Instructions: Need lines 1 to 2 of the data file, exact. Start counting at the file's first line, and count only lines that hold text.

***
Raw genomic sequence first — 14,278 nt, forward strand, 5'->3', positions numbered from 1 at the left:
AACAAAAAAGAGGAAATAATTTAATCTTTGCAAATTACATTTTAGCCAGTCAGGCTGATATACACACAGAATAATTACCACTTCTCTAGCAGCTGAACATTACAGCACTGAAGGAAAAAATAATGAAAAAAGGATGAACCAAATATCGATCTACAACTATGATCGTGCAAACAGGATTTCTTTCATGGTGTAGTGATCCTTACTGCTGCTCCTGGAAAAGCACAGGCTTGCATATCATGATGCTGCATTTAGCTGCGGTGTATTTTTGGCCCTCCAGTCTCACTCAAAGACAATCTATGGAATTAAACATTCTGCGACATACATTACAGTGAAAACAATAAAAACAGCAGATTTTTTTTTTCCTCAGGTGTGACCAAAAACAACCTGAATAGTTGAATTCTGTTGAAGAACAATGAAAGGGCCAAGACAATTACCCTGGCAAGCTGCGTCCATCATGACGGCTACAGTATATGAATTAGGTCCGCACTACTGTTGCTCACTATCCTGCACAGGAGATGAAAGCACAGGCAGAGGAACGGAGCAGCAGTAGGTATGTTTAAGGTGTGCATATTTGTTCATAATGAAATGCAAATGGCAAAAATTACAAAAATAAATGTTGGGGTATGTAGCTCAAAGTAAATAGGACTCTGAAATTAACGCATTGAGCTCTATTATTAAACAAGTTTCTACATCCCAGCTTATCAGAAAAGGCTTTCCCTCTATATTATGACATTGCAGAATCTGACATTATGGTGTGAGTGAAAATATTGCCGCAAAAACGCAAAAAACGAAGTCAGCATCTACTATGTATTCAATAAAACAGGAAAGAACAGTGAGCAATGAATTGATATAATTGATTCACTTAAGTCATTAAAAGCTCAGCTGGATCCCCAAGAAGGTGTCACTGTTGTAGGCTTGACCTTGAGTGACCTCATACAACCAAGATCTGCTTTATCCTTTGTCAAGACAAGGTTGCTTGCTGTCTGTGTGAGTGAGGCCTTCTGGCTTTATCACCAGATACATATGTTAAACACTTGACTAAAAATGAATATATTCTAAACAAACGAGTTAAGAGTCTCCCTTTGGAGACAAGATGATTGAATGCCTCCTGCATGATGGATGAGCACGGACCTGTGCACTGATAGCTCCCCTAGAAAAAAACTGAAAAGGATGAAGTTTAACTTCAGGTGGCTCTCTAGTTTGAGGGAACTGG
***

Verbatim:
Raw genomic sequence first — 14,278 nt, forward strand, 5'->3', positions numbered from 1 at the left:
AACAAAAAAGAGGAAATAATTTAATCTTTGCAAATTACATTTTAGCCAGTCAGGCTGATATACACACAGAATAATTACCACTTCTCTAGCAGCTGAACATTACAGCACTGAAGGAAAAAATAATGAAAAAAGGATGAACCAAATATCGATCTACAACTATGATCGTGCAAACAGGATTTCTTTCATGGTGTAGTGATCCTTACTGCTGCTCCTGGAAAAGCACAGGCTTGCATATCATGATGCTGCATTTAGCTGCGGTGTATTTTTGGCCCTCCAGTCTCACTCAAAGACAATCTATGGAATTAAACATTCTGCGACATACATTACAGTGAAAACAATAAAAACAGCAGATTTTTTTTTTCCTCAGGTGTGACCAAAAACAACCTGAATAGTTGAATTCTGTTGAAGAACAATGAAAGGGCCAAGACAATTACCCTGGCAAGCTGCGTCCATCATGACGGCTACAGTATATGAATTAGGTCCGCACTACTGTTGCTCACTATCCTGCACAGGAGATGAAAGCACAGGCAGAGGAACGGAGCAGCAGTAGGTATGTTTAAGGTGTGCATATTTGTTCATAATGAAATGCAAATGGCAAAAATTACAAAAATAAATGTTGGGGTATGTAGCTCAAAGTAAATAGGACTCTGAAATTAACGCATTGAGCTCTATTATTAAACAAGTTTCTACATCCCAGCTTATCAGAAAAGGCTTTCCCTCTATATTATGACATTGCAGAATCTGACATTATGGTGTGAGTGAAAATATTGCCGCAAAAACGCAAAAAACGAAGTCAGCATCTACTATGTATTCAATAAAACAGGAAAGAACAGTGAGCAATGAATTGATATAATTGATTCACTTAAGTCATTAAAAGCTCAGCTGGATCCCCAAGAAGGTGTCACTGTTGTAGGCTTGACCTTGAGTGACCTCATACAACCAAGATCTGCTTTATCCTTTGTCAAGACAAGGTTGCTTGCTGTCTGTGTGAGTGAGGCCTTCTGGCTTTATCACCAGATACATATGTTAAACACTTGACTAAAAATGAATATATTCTAAACAAACGAGTTAAGAGTCTCCCTTTGGAGACAAGATGATTGAATGCCTCCTGCATGATGGATGAGCACGGACCTGTGCACTGATAGCTCCCCTAGAAAAAAACTGAAAAGGATGAAGTTTAACTTCAGGTGGCTCTCTAGTTTGAGGGAACTGG